Meet the team behind c4c! We are a diverse group of people from many different backgrounds, but all of us are working towards a common goal: better medicines for children through European clinical trials.

 

Today’s spotlight is on Lionel Tan, one of the industry representatives helping to steer the direction of c4c.

Lionel Tan is currently leading the development of paediatric medicines at ViiV Healthcare, a global specialist HIV company 100% dedicated to HIV medicines and research. ViiV Healthcare is majority-owned by pharmaceutical multinational GlaxoSmithKline (GSK). Lionel has been working in the pharmaceutical industry for about six years following a career in the academic world.

“I was a clinical academic at Imperial College London until 2016,” he says. “I did laboratory-based research on vaccines for bacterial infections and also worked as a consultant infectious diseases physician in the hospital. I moved into the pharmaceutical industry to have a more direct impact on developing and ultimately introducing new medicines for patients.  I have been fortunate to have worked on getting new drugs approved for use in children. However, I do love the laboratory-based research and still miss helping to take care of individual patients as a clinician.”

Although he has a background as an adult physician, Lionel has been focusing on paediatric drug development programs in the last 2-3 years. This transition was in part triggered by an experience he had after the birth of his third child, who was born prematurely. “On a visit to the neonatal intensive care to see my daughter, I looked at the antibiotics that were being used in my daughter and thought these are actually quite old antibiotics – we didn’t use this combination of medicines so frequently in adults anymore. It struck me how many more medicines are available for adults compared to children and it made me think – why did it take so long to develop medicines for children?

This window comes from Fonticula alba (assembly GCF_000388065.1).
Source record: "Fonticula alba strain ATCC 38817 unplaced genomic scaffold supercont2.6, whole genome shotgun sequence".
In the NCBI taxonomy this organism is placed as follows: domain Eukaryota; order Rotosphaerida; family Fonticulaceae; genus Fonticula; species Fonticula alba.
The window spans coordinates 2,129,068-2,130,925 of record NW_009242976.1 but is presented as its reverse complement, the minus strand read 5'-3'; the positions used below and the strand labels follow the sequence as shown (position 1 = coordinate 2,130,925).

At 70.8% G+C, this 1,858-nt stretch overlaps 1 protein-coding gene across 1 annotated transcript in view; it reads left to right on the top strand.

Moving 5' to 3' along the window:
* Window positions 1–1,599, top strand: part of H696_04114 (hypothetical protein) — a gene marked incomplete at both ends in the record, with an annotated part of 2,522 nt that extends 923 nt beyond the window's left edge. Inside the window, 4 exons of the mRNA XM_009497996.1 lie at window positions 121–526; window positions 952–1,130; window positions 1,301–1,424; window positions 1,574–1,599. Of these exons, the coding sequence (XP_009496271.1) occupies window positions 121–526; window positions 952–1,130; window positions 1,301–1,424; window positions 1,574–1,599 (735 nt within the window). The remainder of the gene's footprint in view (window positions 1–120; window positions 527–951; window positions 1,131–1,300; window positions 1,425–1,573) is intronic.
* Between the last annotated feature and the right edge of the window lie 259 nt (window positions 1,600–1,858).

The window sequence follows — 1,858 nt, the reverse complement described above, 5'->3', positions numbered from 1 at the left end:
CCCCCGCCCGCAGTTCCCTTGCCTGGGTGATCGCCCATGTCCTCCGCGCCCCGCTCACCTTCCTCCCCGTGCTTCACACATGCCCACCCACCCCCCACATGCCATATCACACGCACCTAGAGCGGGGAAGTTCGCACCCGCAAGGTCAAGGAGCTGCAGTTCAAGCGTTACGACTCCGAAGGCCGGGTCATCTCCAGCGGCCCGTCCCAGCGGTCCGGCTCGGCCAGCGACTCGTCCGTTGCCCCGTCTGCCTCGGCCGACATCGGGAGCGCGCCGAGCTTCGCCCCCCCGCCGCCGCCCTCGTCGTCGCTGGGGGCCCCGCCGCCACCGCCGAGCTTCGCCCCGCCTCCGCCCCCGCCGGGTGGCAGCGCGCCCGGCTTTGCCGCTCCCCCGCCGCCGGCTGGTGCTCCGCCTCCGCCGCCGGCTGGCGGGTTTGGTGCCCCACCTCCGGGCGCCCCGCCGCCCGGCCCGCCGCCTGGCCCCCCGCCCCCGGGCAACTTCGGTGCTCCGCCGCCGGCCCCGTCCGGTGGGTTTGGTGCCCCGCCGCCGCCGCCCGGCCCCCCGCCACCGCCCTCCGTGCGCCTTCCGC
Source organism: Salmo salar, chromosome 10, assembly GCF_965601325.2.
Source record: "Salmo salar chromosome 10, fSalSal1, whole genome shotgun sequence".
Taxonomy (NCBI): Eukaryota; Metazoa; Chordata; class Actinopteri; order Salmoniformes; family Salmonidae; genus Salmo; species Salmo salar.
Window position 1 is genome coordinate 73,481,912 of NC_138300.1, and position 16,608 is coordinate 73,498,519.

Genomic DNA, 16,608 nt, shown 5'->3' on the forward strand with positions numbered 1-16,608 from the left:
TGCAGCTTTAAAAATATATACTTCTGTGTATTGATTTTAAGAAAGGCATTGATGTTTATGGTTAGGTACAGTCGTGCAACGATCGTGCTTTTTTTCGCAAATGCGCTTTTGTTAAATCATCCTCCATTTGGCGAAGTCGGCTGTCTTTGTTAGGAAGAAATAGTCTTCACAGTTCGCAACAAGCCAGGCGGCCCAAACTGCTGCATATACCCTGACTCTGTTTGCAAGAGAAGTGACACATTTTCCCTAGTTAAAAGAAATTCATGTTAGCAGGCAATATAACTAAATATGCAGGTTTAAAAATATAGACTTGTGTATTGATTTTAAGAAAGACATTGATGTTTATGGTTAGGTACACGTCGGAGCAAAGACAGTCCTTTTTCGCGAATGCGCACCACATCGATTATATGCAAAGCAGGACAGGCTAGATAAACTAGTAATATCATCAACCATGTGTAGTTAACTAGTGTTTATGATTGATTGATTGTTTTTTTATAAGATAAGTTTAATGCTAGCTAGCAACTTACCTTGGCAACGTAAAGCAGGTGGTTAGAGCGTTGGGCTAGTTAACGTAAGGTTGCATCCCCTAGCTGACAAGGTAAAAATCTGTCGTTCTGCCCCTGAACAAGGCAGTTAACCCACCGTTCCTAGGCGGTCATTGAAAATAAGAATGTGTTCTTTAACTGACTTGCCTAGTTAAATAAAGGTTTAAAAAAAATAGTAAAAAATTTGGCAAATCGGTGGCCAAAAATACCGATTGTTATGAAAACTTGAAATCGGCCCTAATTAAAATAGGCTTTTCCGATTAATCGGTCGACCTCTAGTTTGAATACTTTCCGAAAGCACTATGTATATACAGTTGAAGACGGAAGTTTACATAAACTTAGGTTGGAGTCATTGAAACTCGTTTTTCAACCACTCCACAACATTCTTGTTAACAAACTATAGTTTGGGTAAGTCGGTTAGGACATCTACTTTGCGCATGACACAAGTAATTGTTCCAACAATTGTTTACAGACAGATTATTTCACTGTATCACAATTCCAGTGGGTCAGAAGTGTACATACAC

Helping to bridge two worlds

Lionel was very involved in the initial set-up phase of c4c. “I helped to develop some of the infrastructure of the c4c network, for example I was involved in the task that developed the “single point of contact” (SPOC), which is the online platform for all requests and inquiries to c4c made by sponsors, sites and investigators involved in paediatric trials. I was also involved in helping to define the purpose and terms of service of some of the organizational structures of c4c, such as the Network Committee (NetComm) and how they relate to other structures within the c4c framework. This is crucial to ensure that such a large group of partners can collaborate successfully. I am now one of the industry representatives in NetComm.”

 

With his background in academia and his current role in the pharmaceutical industry, Lionel is perfectly placed to improve the collaboration between the two worlds that meet in c4c. “In my role, it is my task to ensure that the voice of the industry is heard, as it is expected that industry will continue to work with c4c after it has become a separate entity.  I can empathise with both positions that are discussed and try to help to bridge the expectations of both types of project partners – we are certainly cooperating much better than at the beginning of the project. However, ultimately, we have to remember that, whether we are from industry or academia, we all want the same thing: to develop better medicines for children.”

 

Ensuring the future of the project

In spite of the pandemic, we have managed to make c4c work and it’s incredible to see the progress,” says Lionel. “We now need to make sure the project can continue in the long term and I’m really hopeful that we can do that.”

 

What he does currently miss in c4c is the face-to-face interaction. “We’ve been having a lot of meetings online, but it’s really not the same as, for example, being able to connect with people within the network during the annual General Assembly and work through problems in person. I think we are all looking forward to being able to celebrate the many successes of c4c in person.”